Stacey Colbert (right) smiles with her mom (left), Ronna Colbert, at a venue in 1998. Ronna wishes she could see this smile again. Credit: Jack Long | Special Projects Director

Applause and standing ovations blasted from the television set in Danielle Nusbaum’s living room late Monday evening on March 23, 1998. 

The night of the 70th Academy Awards, in the wake of the blockbuster hit “Titanic,” Nusbaum flooded her younger sister Stacey Colbert’s inbox with voicemails about heartthrob Leonardo DiCaprio and the film’s Best Picture win. She had just taken Stacey to see the movie for her 23rd birthday.

Her excitement was met with silence on the other end. Twenty-six-year-old Nusbaum went to sleep that night thinking Stacey was away on a business trip, and her sister was sure to return her calls the following morning.

Instead, it was Stacey’s employer who was on Nusbaum’s answering machine when she arrived home from work the next day. Her sister hadn’t been to work in days and hadn’t called in.

“That’s not like her. I knew something was wrong right away,” Nusbaum said. “My life is really before that call and after that call.”

According to police, Stacey was seen on Saturday, March 21, by a pizza delivery driver who delivered breadsticks to her Governours Square apartment, just 15 minutes northwest of campus, at approximately 6 p.m.

Stacey Colbert (second row from the bottom, far left) poses with her sorority sisters in 1995. Credit: Jack Long | Special Projects Director

He was the last person to report her alive.

Within days, fliers of Stacey’s smiling face, dark brown hair and brown eyes, cropped from the Colberts’ holiday card the previous December, were plastered on buildings and lampposts lining the streets of Columbus and Ohio State’s campus. Just a year prior, Stacey graduated from the university with a bachelor’s degree in marketing. 

It had only been six months since she started her first job in her chosen career field as a marketing assistant with American Electric Power in Columbus. Everyone wanted to know what had happened to the recent alumna and beloved member of Alpha Delta Pi sorority. 

“Everybody was sort of taken aback by that,” Matt Reese, who experienced the shock on campus firsthand as an undergraduate student in ’98 and attended her vigil as a Lantern photographer, said. “You don’t think about that kind of thing happening, and when it did, it was pretty surprising.”

Stacey’s remains weren’t found until years later in 2004, and how she was killed is still a mystery more than 20 years after her disappearance.

Her family said they are reopening old wounds in hopes of carrying out justice and finally finding her killer.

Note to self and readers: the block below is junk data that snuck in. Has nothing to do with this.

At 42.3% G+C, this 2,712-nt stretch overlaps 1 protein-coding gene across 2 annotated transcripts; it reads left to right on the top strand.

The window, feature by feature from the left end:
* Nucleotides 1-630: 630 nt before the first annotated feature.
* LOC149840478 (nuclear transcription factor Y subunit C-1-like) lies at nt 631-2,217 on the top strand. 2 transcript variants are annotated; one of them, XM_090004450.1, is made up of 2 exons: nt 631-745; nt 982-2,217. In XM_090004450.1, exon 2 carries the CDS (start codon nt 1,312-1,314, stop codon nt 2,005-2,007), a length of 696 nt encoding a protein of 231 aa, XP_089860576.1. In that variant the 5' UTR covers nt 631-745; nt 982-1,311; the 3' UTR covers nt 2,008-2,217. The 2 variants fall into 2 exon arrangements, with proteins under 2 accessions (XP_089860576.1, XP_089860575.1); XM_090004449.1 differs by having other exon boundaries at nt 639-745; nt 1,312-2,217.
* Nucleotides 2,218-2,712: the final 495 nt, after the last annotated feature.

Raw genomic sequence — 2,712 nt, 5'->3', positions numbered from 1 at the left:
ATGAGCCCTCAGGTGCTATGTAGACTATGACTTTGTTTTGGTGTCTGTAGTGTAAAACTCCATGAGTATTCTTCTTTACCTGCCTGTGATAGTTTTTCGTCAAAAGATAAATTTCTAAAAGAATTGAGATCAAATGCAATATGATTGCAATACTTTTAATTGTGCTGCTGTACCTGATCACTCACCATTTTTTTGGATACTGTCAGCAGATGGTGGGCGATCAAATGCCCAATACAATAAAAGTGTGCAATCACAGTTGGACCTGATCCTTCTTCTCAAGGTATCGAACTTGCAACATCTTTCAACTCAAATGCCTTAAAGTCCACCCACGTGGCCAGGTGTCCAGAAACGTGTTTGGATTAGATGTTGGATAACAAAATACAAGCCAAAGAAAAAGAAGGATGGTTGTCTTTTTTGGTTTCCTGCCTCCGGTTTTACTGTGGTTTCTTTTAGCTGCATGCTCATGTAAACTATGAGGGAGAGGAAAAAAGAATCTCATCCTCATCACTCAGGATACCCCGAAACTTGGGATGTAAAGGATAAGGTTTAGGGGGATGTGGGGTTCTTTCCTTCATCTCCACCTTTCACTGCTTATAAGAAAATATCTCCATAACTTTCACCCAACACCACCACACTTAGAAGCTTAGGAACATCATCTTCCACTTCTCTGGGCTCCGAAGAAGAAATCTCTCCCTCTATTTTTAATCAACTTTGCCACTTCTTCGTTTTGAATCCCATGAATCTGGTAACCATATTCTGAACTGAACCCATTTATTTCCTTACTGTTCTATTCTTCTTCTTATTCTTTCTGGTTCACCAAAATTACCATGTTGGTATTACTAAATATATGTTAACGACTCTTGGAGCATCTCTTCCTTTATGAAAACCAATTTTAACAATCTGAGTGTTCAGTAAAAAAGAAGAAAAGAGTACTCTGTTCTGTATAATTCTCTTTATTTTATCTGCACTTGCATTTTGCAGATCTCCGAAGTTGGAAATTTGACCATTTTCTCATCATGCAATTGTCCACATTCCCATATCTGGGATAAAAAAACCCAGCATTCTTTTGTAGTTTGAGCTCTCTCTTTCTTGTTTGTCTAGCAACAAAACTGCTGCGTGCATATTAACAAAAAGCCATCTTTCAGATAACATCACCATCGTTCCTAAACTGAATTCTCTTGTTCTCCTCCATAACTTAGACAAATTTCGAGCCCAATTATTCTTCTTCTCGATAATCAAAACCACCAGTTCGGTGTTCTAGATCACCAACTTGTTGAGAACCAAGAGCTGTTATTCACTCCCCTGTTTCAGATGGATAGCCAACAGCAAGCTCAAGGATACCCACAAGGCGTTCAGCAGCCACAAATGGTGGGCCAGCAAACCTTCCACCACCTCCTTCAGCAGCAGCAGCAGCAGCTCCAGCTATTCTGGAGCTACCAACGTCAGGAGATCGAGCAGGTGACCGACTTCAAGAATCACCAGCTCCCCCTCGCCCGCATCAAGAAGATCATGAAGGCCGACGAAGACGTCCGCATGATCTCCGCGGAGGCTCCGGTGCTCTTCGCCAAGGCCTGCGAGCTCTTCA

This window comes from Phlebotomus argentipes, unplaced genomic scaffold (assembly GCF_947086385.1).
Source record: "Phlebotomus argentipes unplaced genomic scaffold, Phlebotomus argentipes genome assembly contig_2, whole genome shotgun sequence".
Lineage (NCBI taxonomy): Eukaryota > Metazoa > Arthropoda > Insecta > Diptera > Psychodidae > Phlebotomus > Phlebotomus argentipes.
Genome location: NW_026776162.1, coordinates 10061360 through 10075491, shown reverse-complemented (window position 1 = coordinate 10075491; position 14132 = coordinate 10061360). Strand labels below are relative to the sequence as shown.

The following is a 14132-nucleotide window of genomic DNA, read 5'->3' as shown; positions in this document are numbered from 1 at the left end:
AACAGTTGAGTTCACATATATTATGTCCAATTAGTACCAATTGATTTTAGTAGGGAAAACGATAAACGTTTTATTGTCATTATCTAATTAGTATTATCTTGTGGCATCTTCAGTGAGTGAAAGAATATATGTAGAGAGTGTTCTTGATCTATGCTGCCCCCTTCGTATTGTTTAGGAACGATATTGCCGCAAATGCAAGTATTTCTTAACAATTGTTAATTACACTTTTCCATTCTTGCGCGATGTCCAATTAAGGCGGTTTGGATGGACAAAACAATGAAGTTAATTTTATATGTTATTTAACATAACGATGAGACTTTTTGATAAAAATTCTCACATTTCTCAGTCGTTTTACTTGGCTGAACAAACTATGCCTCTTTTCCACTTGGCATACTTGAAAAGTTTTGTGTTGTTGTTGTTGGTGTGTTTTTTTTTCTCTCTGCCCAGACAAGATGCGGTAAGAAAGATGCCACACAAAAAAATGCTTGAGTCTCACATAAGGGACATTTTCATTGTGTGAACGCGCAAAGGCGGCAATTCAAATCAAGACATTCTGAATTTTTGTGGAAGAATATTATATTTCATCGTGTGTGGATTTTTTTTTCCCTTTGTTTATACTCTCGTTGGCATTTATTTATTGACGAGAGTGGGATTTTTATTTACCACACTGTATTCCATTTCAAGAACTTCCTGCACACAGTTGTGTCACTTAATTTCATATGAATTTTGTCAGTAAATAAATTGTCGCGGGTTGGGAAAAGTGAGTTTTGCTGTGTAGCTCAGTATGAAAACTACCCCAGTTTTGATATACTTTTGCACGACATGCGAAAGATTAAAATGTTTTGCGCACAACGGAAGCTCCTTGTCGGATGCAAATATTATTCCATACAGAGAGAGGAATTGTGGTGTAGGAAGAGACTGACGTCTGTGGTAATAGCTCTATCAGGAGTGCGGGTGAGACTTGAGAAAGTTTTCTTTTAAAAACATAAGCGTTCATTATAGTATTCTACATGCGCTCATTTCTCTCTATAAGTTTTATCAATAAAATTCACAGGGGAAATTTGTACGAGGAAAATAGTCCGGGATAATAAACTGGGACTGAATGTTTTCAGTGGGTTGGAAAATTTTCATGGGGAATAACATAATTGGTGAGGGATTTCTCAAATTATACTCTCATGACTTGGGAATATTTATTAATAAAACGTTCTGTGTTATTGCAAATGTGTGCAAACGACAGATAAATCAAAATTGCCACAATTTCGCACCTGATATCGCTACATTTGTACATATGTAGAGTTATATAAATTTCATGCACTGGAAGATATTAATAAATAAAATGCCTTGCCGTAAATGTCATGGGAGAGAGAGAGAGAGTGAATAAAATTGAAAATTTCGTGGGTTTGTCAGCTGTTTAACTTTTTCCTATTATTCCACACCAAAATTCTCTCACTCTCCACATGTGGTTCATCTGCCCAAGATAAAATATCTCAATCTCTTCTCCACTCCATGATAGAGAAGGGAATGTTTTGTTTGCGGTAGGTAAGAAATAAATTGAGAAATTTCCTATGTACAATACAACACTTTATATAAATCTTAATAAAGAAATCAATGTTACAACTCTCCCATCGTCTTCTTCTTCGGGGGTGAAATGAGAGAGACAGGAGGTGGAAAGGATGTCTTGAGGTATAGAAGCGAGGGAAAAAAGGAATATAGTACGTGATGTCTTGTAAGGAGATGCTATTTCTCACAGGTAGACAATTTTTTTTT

“She was an amazing person. She didn’t deserve to die the way she died,” Nusbaum, now 47, said. “She deserved to be here.” 

Part one — Stacey’s disappearance 

After receiving the call from AEP March 24, Nusbaum rushed over to Stacey’s apartment after work, only two miles away from her own, to be met with shock. Stacey’s car was parked out front, and her apartment door was unlocked, just slightly cracked. There was no evidence of a burglary or theft.

Nusbaum entered the apartment.

Clothes were strewn about, the refrigerator door was open and a half-eaten box of breadsticks sat on the counter. 

Stacey’s keys, purse and credit cards hadn’t been taken. Nothing was missing, except her cat Boots who had escaped through the open door.

Stacey Colbert stands with her family on graduation day in 1997. Credit: Jack Long | Special Projects Director

“It was a nightmare,” Nusbaum said. “I walked in, and all of her stuff was there, but she wasn’t there.”

Panicked and confused, she called her father, Larry Colbert.

“Have you heard from her? Like Dad, she’s not here,” Nusbaum

recounted. He said he hadn’t heard from Stacey. 

“I called the police right away,” Nusbaum said.

Police started by questioning Stacey’s neighbors and the pizza delivery driver, who might have heard or seen anything amiss. 

When he dropped off the breadsticks that evening, the pizza driver felt very strongly that she was not alone in her apartment and sensed somebody else was present, he told police.

One of her neighbors, who lived in the upstairs Apartment C, reported being woken up at 4 a.m. Sunday to horrible screams coming from the apartment directly below his. 

It was Apartment A – Stacey’s.

The screams continued, and he couldn’t go back to sleep. He also heard loud banging. According to the report, the neighbor did not check on Stacey until 2 p.m. the next afternoon, only to be met with no answer and Boots patiently waiting outside.

Part two – Remembering Stacey 

Stacey Colbert poses with a tennis racket during high school. She varsity lettered for Charleston High School in Charleston, Illinois. Credit: Jack Long | Special Projects Director

Positive. Enthusiastic. Vibrant. Those are the three words Molly Behre, one of Stacey’s co-workers at AEP, used to describe Stacey’s spirit, which quickly spread throughout the entire office.

“She was the kind of person you wish all your co-workers could be,” Behre said.

At Ohio State, her radiant energy filled the hallways of the Alpha Delta Pi sorority house on 15th Avenue.

“She had the most amazing smile. This big, beautiful, warm, friendly smile,” Paula Shupe, one of Stacey’s sorority sisters, said. “You couldn’t not be attracted to Stacey if you knew her.”

Living on the third floor in a small — yet cozy — room on the top bunk, Alycia Cassini, Stacey’s roommate, remembers conversations filled with compassion and kindness, without judgment.

Stacey was the one everybody could turn to.

“She was such a positive influence for the sorority,” Cassini said. “She was more than a friend. She definitely was a sister for me.”

From the day she joined ADPi in January 1994, Stacey participated in various volunteer opportunities, including at the Ronald McDonald House. Her giving spirit earned her the role of vice president at the sorority, alongside Katie Knostman, former president. 

“She felt pretty passionately about that. She was willing to help out on pretty much anything that needed to be done,” Knostman said. 

While balancing her engagements and sorority life, Stacey prioritized her schoolwork and was an active member of the American Marketing Association. Having overcome a problem with her eyesight that created a learning disability, she worked especially hard to achieve her grades and sought out opportunities for her future, Knostman said.